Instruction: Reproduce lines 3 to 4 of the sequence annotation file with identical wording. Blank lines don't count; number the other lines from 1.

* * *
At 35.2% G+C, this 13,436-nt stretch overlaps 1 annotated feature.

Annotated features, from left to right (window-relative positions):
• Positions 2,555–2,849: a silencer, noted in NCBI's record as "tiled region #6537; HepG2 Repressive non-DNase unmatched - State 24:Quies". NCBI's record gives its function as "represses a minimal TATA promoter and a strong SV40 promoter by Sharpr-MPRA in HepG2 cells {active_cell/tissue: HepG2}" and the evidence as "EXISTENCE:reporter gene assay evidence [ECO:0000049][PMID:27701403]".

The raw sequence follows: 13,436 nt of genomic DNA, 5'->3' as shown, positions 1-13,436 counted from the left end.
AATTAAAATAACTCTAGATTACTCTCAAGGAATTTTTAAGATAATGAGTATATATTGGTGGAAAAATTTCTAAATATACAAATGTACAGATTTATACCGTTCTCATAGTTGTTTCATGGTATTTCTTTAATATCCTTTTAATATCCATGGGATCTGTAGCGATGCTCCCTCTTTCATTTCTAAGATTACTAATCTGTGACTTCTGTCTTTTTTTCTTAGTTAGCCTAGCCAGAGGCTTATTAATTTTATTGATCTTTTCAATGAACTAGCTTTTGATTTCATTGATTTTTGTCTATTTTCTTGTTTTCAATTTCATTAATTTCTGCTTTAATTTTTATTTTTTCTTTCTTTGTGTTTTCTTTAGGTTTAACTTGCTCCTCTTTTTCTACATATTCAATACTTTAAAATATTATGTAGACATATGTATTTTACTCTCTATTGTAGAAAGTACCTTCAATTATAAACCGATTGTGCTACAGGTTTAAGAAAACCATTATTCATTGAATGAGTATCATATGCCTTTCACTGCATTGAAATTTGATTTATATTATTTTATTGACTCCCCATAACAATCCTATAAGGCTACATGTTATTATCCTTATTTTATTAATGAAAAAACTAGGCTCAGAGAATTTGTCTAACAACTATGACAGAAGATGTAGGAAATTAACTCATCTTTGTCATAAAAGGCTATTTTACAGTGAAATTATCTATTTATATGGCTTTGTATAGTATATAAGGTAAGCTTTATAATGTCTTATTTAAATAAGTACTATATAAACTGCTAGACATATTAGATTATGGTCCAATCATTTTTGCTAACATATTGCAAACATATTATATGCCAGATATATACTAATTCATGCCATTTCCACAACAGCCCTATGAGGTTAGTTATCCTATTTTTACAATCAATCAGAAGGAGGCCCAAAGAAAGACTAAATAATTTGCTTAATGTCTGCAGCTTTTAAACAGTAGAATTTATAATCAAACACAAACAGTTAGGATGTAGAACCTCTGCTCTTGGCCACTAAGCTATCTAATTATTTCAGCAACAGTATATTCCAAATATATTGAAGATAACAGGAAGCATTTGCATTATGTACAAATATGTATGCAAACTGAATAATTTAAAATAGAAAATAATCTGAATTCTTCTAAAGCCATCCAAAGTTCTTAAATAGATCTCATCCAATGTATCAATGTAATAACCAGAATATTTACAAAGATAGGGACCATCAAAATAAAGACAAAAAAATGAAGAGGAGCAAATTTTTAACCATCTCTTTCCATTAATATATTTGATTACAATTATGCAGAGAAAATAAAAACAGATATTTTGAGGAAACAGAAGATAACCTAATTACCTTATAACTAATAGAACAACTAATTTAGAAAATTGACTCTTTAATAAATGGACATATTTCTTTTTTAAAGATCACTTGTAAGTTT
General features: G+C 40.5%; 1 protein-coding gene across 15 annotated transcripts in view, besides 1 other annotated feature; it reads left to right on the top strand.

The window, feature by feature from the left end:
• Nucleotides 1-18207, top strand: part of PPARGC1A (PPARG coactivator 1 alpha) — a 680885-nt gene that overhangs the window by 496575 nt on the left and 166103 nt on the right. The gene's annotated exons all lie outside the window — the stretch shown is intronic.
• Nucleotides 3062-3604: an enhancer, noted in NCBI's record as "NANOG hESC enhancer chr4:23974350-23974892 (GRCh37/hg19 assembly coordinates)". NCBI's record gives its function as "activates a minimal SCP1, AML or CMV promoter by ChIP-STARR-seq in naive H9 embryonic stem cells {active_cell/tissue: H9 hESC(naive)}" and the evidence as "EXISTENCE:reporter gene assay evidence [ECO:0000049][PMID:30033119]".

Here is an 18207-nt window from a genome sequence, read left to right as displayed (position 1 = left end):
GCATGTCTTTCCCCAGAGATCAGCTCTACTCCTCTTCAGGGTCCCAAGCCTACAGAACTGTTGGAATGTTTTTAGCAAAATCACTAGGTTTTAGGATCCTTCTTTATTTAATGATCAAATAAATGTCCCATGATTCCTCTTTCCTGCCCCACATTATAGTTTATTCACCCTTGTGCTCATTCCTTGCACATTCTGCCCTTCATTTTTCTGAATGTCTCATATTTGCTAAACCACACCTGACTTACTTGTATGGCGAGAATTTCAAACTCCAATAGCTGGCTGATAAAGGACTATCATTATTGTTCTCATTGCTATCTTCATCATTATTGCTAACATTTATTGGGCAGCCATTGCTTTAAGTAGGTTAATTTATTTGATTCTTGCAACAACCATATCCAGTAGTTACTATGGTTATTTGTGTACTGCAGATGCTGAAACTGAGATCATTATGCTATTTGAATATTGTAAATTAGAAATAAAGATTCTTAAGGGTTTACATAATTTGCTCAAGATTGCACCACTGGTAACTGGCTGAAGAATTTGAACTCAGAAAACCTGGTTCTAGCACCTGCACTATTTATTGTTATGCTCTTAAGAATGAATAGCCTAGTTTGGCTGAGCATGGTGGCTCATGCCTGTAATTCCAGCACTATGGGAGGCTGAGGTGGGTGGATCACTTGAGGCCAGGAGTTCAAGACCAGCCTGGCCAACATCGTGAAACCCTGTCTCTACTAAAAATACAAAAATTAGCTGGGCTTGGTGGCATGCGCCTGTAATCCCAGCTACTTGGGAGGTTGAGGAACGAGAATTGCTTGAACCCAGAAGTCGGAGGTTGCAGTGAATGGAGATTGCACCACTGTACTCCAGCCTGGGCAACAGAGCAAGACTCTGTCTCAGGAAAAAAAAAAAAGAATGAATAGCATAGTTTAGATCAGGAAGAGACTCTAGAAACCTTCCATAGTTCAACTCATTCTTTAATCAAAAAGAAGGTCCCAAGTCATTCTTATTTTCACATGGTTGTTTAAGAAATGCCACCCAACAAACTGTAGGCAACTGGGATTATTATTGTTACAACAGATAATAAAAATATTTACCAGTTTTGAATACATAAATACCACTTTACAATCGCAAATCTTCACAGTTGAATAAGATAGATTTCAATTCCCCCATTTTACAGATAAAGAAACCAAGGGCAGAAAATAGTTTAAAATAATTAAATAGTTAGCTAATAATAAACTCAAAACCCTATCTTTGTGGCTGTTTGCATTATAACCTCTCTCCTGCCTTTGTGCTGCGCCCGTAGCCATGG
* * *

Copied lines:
• Positions 2,555–2,849: a silencer, noted in NCBI's record as "tiled region #6537; HepG2 Repressive non-DNase unmatched - State 24:Quies". NCBI's record gives its function as "represses a minimal TATA promoter and a strong SV40 promoter by Sharpr-MPRA in HepG2 cells {active_cell/tissue: HepG2}" and the evidence as "EXISTENCE:reporter gene assay evidence [ECO:0000049][PMID:27701403]".

The raw sequence follows: 13,436 nt of genomic DNA, 5'->3' as shown, positions 1-13,436 counted from the left end.